by Daniel Hathaway
English music doesn’t appear very often on American symphony orchestra programs — except when English conductors make guest appearances. Michael Francis brought along Edward Elgar’s Introduction and Allegro and Ralph Vaughan Williams’s A London Symphony for his Blossom Music Festival visit. On Saturday evening, July 16, he paired engaging Britannic music both urban and bucolic with Mozart’s 21st concerto featuring Australian pianist David Fung.
Both English works date from the Edwardian period — before the guns of August 1914 transformed English life forever. Elgar’s 1905 piece was inspired by a tune the composer heard in 1901 on a trip to Cardigan Bay, not so far from his West country homeland. The idea of Vaughan Williams’s symphony sprung from the character of the great city where the Yorkshire-born composer spent most of his life. Different as they are, both pieces share that elegiac quality that suffuses English music.
The solo quartet for the Elgar — violinists William Preucil and Eli Matthews, violist Robert Vernon, and cellist Richard Weiss — sounded rich and full even in the spacious, almost-outdoors pavilion. Francis brought similarly robust timbres out of the larger string section, adroitly managing balances between the two groups.
Put up to the idea by his publisher, Elgar wrote a “devil of a fugue” into the Allegro part of his piece, a challenge The Cleveland Orchestra rose to with enthusiasm. A few blurry passages took nothing away from its cheerful energy.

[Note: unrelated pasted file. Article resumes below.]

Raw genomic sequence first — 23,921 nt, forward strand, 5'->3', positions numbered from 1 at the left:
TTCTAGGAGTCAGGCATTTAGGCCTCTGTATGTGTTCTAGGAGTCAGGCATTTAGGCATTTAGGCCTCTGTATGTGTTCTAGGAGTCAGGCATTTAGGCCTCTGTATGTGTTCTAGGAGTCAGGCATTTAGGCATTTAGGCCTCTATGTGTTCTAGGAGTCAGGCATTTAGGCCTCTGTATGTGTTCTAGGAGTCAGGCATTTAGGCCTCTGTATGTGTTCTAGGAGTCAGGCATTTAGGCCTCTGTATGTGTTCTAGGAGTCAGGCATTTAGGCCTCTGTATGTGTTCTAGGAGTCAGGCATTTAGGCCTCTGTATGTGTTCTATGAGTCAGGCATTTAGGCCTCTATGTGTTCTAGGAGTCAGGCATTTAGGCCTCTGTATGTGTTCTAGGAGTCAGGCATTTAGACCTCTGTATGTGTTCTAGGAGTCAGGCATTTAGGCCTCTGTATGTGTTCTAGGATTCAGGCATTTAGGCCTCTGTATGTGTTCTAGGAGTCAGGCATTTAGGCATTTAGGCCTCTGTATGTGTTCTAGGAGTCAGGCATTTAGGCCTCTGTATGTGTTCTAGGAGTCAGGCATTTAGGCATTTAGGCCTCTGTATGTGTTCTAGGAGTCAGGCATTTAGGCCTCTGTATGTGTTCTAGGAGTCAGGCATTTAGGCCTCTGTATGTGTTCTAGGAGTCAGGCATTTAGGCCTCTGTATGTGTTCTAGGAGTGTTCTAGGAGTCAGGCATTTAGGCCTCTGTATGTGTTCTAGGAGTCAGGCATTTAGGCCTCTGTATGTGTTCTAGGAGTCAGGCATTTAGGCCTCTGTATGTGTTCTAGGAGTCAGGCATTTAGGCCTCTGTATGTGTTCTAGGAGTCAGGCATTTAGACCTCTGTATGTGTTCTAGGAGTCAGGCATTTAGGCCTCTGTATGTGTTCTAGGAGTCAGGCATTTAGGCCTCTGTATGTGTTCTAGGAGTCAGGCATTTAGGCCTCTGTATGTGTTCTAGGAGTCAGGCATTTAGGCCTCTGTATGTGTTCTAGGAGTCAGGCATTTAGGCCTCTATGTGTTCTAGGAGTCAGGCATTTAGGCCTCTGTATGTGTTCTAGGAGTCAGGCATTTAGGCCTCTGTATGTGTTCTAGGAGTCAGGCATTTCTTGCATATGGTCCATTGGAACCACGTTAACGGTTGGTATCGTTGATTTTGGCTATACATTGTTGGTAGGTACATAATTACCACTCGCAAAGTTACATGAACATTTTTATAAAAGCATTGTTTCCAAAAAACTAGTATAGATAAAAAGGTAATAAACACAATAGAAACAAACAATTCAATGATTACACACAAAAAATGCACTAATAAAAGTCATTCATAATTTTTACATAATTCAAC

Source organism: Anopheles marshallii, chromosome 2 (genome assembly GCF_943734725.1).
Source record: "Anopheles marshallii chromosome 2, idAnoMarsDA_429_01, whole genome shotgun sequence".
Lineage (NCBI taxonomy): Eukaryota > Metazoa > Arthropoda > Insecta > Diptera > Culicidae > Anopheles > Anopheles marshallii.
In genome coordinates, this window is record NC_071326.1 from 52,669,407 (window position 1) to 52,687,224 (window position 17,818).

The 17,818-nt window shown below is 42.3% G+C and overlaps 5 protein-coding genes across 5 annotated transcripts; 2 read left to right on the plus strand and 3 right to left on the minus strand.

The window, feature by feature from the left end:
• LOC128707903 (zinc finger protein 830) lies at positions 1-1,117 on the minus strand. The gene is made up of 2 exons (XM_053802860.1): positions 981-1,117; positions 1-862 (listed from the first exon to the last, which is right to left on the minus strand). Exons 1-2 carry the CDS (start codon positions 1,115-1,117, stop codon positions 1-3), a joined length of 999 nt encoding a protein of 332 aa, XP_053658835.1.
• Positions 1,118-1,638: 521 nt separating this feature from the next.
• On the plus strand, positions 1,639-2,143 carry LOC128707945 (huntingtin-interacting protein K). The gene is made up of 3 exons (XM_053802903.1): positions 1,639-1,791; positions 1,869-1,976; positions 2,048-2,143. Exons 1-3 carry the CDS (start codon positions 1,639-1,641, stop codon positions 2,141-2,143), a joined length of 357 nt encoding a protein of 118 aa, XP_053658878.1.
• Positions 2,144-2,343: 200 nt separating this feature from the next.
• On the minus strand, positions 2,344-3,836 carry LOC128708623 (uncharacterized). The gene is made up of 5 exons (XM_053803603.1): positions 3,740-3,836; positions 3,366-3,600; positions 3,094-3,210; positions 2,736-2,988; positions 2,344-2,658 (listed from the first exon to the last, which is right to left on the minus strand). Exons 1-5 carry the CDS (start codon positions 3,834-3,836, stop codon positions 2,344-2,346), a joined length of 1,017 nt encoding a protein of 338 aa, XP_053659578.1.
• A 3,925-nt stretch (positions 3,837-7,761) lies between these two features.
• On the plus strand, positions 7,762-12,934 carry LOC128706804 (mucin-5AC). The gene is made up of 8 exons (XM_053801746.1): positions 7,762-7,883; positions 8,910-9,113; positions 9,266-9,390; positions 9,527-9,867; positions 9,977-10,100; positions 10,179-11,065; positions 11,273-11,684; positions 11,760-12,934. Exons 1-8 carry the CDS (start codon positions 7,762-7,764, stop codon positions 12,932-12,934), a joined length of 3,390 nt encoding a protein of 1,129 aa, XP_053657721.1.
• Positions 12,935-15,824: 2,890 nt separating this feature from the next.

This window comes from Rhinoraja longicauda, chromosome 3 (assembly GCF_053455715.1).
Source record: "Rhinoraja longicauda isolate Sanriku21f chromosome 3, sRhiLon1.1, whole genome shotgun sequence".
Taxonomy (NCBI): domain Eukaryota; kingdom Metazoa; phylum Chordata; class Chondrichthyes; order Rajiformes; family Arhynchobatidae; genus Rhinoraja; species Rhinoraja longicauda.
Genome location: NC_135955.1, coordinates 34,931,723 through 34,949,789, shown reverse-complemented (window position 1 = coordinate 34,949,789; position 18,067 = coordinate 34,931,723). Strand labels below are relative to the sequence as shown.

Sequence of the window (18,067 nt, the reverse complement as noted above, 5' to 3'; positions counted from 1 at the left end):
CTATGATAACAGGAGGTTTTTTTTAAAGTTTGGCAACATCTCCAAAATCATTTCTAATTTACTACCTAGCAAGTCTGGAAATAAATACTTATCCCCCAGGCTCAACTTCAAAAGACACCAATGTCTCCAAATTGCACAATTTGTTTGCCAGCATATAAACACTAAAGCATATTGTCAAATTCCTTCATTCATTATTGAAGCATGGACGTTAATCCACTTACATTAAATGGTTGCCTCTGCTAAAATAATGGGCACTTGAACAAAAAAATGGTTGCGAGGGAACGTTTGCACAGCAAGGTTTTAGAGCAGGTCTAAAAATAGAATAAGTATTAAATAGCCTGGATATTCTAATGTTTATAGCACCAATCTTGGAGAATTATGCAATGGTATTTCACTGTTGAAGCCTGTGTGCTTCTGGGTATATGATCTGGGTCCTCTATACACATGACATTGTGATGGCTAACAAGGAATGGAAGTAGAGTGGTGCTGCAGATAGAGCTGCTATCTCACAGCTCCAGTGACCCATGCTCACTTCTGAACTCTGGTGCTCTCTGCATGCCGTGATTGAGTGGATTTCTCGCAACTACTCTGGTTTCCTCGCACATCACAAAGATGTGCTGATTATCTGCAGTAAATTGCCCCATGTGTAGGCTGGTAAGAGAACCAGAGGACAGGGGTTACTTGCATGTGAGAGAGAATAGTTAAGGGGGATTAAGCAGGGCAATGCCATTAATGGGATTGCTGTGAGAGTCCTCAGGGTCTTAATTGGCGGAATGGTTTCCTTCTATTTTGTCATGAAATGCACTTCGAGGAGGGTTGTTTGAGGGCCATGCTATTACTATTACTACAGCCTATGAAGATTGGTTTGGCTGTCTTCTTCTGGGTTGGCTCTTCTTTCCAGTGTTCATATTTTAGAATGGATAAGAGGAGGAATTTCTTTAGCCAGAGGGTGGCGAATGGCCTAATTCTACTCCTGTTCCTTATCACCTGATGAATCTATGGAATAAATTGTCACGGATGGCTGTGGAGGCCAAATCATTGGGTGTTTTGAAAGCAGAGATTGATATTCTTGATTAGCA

Mozart’s Concerto in C, No. 21, has been popularized by a 1967 Swedish film that used its Andante movement to underpin the tragic story of a Danish tightrope dancer. The poignancy of that movement, underlined by the triplets that support its slowly unfolding melody, sticks in the memory, even if this isn’t one of Mozart’s most developed slow movements — or, overall, one of the composer’s most inspired concertos.
David Fung, making both his Cleveland Orchestra and Blossom debuts, played the solo part with Apollonian clarity and understatement (sometimes vanishing momentarily into the orchestral texture). His expressive playing in the Andante was everything you could wish for, and the concluding Rondo was charming and buoyant.
The Blossom audience loved Fung’s performance and wouldn’t let him go. He finally returned to the Steinway for a dashing, infectious encore: the Presto from Mozart’s Piano Sonata in F, No. 2.
Back to Britain: Vaughan Williams’s second symphony, written at the suggestion of his friend and fellow composer George Butterworth, received its debut in March of 1914, two years before Butterworth was killed in the Battle of the Somme.
An engaging meld of “absolute” and place-evocative music, the “London” symphony visits a wide range of orchestral textures and emotions from blazing tuttis to solo harp harmonics (playing the Westminster Chimes tune), from the ebullient to the darkly introspective. If it often sounds like movie music, it’s interesting to note that Vaughan Williams influenced Hollywood — not the other way around.
Michael Francis and The Cleveland Orchestra gave the symphony a rich, committed reading, inspiring the hope that others of Ralph Vaughan Williams’s nine symphonies might find their way to the Severance Hall or Blossom stages in the future.
Published on ClevelandClassical.com July 20, 2016.
Click here for a printable copy of this article